Summer Aside

26 Jun

Summer!  I can’t believe it’s almost July!  I want to make sure that I eat lots of dinners outside, make plenty of homemade iced tea, and take after dinner walks.  Summer is gone as quick as it starts, so I want to enjoy every minute.

Photo Jun 14, 4 59 42 PM

Oh, also on my summer to-do list: planning a wedding and buying a house!!  It’s exciting times in these parts.  I’m pumped for wedding planning and house projects.  So, maybe you’ll see some frugally wedding ideas and frugally house project ideas too?

Turkey Quinoa Chili

9 Dec

This chili is the perfect alternative to all of those appetizer-laden holiday parties and cookies at every turn.  It’s healthy and tasty and makes great leftovers.

In other news, I got a new job!  It’s been keeping me busy…it’s totally different from what I was doing before, and I love it.  Anyway, back to the food!

The original recipe called for a half pound of ground turkey and a zucchini.  I subbed in a whole pound of ground turkey because I didn’t have the zucchini and it’s pretty out of season in my neck of the woods, and the turkey was on sale big time.  You could definitely use a half pound of ground turkey and sub in some other veggies.  Carrots or a frozen mix of veggies might be a good option at this time of year.  The original recipe also called for a whole cup of quinoa, but I thought that would make the chili too thick for my liking, so I only used a half cup.  Feel free to increase the amount of quinoa if you want a thicker chili.

Turkey Quinoa Chili

Turkey Quinoa Chili


  • 1/2 cup quinoa, rinsed
  • 2-2 1/2 cups water, divided
  • 1 lb lean ground turkey
  • 1 large sweet onion, chopped
  • 1 medium sweet red pepper, chopped
  • 4 garlic cloves, minced
  • 1 tbsp chili powder
  • 1 tbsp ground cumin
  • 1/2 tsp ground cinnamon
  • 2 cans black beans, rinsed and drained
  • 1 (28 oz) can crushed tomatoes
  • 1 chipotle pepper in adobo sauce, chopped
  • 1 tbsp adobo sauce
  • 1 bay leaf
  • 1/2 tsp salt
  • 1/4 tsp pepper
  • 1 cup frozen corn, thawed
  • Cilantro, cheddar cheese, scallions, avocado, or any toppings of your choice


In a medium saucepan, bring quinoa and 3/4 to 1 cup of water to a boil (I use less water in my quinoa because I like it a little chewier, but for a softer texture, use the full cup, or just cook according to the package directions).  Reduce heat, cover and simmer for 10 minutes until water is absorbed.  Remove from heat and set aside.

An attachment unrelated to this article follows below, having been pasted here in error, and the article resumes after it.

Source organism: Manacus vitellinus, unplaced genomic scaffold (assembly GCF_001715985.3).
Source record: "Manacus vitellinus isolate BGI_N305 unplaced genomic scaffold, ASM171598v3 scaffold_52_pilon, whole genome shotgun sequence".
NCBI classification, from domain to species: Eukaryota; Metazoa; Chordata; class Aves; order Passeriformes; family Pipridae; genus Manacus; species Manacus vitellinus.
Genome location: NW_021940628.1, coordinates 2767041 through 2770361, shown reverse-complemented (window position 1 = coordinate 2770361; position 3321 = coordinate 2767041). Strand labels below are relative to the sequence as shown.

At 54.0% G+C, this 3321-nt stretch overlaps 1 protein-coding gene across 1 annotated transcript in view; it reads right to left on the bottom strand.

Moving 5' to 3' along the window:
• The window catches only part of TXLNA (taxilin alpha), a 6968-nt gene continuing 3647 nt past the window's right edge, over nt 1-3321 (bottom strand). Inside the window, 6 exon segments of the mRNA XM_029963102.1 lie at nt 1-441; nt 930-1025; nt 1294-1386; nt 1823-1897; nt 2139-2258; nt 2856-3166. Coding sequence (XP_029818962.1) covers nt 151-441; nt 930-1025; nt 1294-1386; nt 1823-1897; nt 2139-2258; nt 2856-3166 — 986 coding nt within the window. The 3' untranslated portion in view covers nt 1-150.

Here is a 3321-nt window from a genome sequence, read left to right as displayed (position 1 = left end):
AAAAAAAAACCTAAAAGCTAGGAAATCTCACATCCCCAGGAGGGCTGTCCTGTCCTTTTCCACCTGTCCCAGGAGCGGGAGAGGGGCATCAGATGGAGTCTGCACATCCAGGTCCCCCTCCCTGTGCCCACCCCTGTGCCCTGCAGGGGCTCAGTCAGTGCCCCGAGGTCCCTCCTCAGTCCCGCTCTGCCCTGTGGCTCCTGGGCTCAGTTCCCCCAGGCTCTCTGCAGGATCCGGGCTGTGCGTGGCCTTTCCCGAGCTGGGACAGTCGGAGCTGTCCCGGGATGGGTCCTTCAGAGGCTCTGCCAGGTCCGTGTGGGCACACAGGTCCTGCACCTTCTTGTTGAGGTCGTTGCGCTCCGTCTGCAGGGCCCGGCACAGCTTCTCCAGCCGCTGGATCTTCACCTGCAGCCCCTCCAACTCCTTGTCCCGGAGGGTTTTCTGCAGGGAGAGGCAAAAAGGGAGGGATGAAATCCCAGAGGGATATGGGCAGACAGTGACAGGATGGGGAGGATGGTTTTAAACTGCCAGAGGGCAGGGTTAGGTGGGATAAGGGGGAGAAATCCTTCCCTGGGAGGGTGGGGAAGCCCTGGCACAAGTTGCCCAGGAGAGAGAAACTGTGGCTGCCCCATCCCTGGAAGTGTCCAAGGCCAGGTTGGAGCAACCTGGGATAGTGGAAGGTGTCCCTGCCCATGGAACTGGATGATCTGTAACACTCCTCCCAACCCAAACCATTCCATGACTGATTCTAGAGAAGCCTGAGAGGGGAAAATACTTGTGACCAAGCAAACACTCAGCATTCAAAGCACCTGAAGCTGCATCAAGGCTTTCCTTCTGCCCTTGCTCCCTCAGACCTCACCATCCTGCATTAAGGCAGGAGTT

In a separate large saucepan/soup pot, brown the turkey with the onion, red pepper and garlic until meat is cooked and vegetables are tender.  Drain the mixture if there is excess grease – my turkey was very lean, and I didn’t need to do this.  Stir in the chili powder, cumin and cinnamon; cook for 2 more minutes.

Add the black beans (you can also use a mixture of beans – I used one can of black and one can of garbanzo beans because it’s what I had in my pantry), tomatoes, chipotle pepper, adobo sauce, bay leaf, oregano, salt pepper and remaining water.  You could also use low-sodium chicken broth here for a flavor boost.  You would probably want to eliminate the excess salt if you choose to do that.

Bring to a boil.  Reduce heat; cover and simmer for 30 minutes.  Stir in corn and quinoa and heat through.  Discard the bay leaf before serving.  Spoon chili into bowls and add toppings of your choice.  Enjoy!

Source: Slightly adapted from Taste of Home Healthy Cooking 2012 cookbook

Budget Breakdown

  • Quinoa: $0.80
  • 1 lb turkey: $1
  • Onion: $0.70
  • Red pepper: $0.69
  • Garlic: $0.40
  • Beans: $2.00
  • Tomatoes: $1.00
  • Chipotle pepper: $0.67
  • Corn: $0.25

Total: $7.51

We really enjoyed this recipe with some cornbread for dinner and again for lunches throughout the week.  Soups and chilis are also easy to make in big batches, put in the freezer and pull out on a busy night when you want a home cooked meal.

I also recently went to a soup swap with some of my friends, which was an awesome idea for stocking the freezer with homemade soup for the winter.  We all walked away with 5 new quarts of soup and 5 new recipes!  I had a few favorites that we ate promptly after the soup swap – they barely had time to get frosty in the freezer.

Classic Basil Pesto

24 Aug

I was so happy to have a bumper basil crop this summer after last year’s early demise of my basil plant.  Actually, this year, we are growing a basil tree!  So, what better thing to do with all of that basil besides make tons of fresh pesto and freeze it?  I can’t think of a thing.

This a classic, simple pesto recipe.  Perhaps the only non-classic thing I do is use walnuts in place of pine nuts.  I’ve really, truly tried very hard to like pine nuts in a variety of recipes, but as it turns out, I just can’t stand the taste.  Plus, as an added bonus, walnuts are much less expensive than pine nuts, so it totally works out.